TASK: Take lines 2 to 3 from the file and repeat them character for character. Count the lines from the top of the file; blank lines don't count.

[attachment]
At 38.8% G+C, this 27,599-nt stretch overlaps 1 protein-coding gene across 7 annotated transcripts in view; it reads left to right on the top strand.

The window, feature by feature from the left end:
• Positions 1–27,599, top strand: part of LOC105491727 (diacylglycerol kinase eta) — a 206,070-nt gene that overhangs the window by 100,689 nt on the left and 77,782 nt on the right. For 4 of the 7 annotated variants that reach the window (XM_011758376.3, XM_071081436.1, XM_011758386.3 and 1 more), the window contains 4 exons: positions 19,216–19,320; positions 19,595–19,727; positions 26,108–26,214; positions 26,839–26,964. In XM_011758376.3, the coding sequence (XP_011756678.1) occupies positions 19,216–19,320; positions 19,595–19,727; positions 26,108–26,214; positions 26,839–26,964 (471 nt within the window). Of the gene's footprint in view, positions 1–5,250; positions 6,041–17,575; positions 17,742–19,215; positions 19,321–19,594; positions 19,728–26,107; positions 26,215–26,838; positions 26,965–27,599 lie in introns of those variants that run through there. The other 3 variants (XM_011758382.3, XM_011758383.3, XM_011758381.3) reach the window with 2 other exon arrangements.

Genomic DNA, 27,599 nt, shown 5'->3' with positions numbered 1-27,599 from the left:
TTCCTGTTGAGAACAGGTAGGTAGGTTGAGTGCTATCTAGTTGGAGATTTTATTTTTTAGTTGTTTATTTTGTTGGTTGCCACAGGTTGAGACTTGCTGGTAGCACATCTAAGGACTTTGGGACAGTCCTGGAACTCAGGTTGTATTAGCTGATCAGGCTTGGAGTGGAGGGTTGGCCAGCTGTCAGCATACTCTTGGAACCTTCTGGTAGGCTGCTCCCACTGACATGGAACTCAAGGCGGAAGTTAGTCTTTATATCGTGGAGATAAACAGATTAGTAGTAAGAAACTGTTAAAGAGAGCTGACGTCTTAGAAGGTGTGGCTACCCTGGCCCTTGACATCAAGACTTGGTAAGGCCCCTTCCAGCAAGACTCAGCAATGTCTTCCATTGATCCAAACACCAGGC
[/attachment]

The window, feature by feature from the left end:
• Positions 1–27,599, top strand: part of LOC105491727 (diacylglycerol kinase eta) — a 206,070-nt gene that overhangs the window by 100,689 nt on the left and 77,782 nt on the right. For 4 of the 7 annotated variants that reach the window (XM_011758376.3, XM_071081436.1, XM_011758386.3 and 1 more), the window contains 4 exons: positions 19,216–19,320; positions 19,595–19,727; positions 26,108–26,214; positions 26,839–26,964. In XM_011758376.3, the coding sequence (XP_011756678.1) occupies positions 19,216–19,320; positions 19,595–19,727; positions 26,108–26,214; positions 26,839–26,964 (471 nt within the window). Of the gene's footprint in view, positions 1–5,250; positions 6,041–17,575; positions 17,742–19,215; positions 19,321–19,594; positions 19,728–26,107; positions 26,215–26,838; positions 26,965–27,599 lie in introns of those variants that run through there. The other 3 variants (XM_011758382.3, XM_011758383.3, XM_011758381.3) reach the window with 2 other exon arrangements.